Diez Roux24 defended the importance of using a multilevel approach in the study of infectious diseases because it permits the investigation not only of the effects of individual factors (reflecting biology and life style) and area factors (reflecting socio-economic processes in the population), but also whether they act independently and whether they interact. Because this approach incorporates explicitly the social dimension it can more easily meet the objective of the ‘ecological epidemiology’ as proposed by Susser24–26 to identify how the context influences the health of individuals and groups. Finally, we share the values expressed by the World Health Organization (WHO) commission on social determinants: of health: a commitment to the value of equity and the use of evidence as a basis for understanding and action.27
The incidence of tuberculosis in Brazil (based on notified cases) has been relatively stable in the last decade, with roughly 50 per 100 000 inhabitants per year. In Recife, where this study was conducted, in 2005, the incidence was 136 per 100 000 inhabitants.28 The National Program for Tuberculosis Control (PNCT) has standard procedures for investigation, and diagnosis in the whole country and the standardized treatment regimen is only delivered after the case is notified to the Surveillance System for Infectious Diseases (SINAN). Access to diagnosis, treatment and follow-up is free. As in many large cities, in Recife, poverty clusters in neighbourhoods, with the poorest areas having fewer basic services (water, sanitation, garbage collection) and the highest rates of population growth.29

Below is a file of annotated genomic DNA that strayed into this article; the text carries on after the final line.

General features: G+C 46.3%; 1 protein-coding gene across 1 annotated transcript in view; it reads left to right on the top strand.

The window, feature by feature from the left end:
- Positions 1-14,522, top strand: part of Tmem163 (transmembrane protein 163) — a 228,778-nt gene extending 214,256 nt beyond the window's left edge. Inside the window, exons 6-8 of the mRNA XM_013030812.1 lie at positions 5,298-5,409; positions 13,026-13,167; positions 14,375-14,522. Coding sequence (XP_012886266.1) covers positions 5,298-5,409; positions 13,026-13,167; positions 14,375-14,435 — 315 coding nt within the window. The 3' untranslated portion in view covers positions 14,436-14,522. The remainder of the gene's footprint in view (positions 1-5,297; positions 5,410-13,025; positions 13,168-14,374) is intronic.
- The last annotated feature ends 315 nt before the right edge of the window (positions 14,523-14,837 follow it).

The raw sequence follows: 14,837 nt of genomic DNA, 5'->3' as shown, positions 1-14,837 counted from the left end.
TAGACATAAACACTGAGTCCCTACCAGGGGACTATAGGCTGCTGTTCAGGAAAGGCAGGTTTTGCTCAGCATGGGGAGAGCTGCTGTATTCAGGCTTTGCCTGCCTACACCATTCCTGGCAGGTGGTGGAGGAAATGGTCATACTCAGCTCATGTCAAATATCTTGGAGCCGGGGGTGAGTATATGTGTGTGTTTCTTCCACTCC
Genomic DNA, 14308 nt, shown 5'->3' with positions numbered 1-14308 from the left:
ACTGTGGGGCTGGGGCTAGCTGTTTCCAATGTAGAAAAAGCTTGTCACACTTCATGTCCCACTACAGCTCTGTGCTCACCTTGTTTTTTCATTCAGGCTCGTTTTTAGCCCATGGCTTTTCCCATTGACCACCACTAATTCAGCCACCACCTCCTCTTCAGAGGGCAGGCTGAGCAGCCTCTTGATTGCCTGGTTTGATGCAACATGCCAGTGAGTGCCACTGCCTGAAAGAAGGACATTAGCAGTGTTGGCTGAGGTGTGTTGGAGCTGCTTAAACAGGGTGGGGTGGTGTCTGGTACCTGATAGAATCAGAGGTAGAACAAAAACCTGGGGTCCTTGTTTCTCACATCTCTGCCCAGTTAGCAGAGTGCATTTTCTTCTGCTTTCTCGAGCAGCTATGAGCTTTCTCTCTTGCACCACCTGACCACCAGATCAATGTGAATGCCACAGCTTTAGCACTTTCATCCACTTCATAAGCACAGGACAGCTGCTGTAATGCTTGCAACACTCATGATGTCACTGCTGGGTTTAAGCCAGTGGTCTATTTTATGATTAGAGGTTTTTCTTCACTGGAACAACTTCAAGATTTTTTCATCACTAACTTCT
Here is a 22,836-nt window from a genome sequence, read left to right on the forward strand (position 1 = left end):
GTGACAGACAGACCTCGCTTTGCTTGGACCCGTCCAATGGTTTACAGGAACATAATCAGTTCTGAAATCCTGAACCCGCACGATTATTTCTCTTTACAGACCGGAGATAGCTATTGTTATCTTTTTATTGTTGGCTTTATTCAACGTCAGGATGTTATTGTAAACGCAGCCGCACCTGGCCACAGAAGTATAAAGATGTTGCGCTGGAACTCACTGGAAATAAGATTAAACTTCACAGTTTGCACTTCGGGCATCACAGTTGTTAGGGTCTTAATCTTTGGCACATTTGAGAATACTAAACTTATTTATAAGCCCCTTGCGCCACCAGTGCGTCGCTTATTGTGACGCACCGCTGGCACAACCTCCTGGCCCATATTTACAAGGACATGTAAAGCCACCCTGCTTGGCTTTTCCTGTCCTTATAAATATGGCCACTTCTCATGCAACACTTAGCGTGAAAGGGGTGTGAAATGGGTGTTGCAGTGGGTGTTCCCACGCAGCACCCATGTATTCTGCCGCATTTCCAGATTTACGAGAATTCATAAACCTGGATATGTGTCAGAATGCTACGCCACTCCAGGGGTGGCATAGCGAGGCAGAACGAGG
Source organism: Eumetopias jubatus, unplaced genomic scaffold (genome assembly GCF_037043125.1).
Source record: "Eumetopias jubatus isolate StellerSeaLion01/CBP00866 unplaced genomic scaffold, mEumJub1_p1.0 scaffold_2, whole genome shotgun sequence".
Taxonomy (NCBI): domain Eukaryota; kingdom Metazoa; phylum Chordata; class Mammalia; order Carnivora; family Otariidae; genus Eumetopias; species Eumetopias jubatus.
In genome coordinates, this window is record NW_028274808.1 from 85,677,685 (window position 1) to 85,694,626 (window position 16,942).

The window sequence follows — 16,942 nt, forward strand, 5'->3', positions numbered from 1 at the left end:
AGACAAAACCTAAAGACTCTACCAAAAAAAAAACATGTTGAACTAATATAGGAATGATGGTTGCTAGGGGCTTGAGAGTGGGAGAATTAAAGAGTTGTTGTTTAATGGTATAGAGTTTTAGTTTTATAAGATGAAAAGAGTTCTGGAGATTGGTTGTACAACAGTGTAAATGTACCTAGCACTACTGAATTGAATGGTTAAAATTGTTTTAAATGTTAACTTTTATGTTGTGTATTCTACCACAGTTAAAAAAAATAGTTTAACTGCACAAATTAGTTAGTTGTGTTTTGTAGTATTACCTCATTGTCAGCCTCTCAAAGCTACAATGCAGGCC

To further our understanding of social determinants of tuberculosis, and to inform policy decisions, it is helpful to know the relationship between the influence on tuberculosis of area and individual level factors, and also their relative contributions; in other words, what contributes more to tuberculosis: being poor or living in a poor neighbourhood. In the study reported here, we sought to answer these questions for the city of Recife, Brazil, using a case–control study with individual- and area-level information analyzed using a multilevel model.
The objectives of this study were to investigate the increase in risk of tuberculosis associated with social characteristics at the level of the individual and at the level of the area of residence; to explore whether these effects are independent, and whether they interact; and to estimate the relative contribution of each level to the burden of tuberculosis.
This is a case–control study with socio-economic information on individuals and on the area in which they live.
Study site and period was Recife, a city in the Northeast of Brazil with about 1.4 million inhabitants. Participants were recruited from May 2001 to July 2003.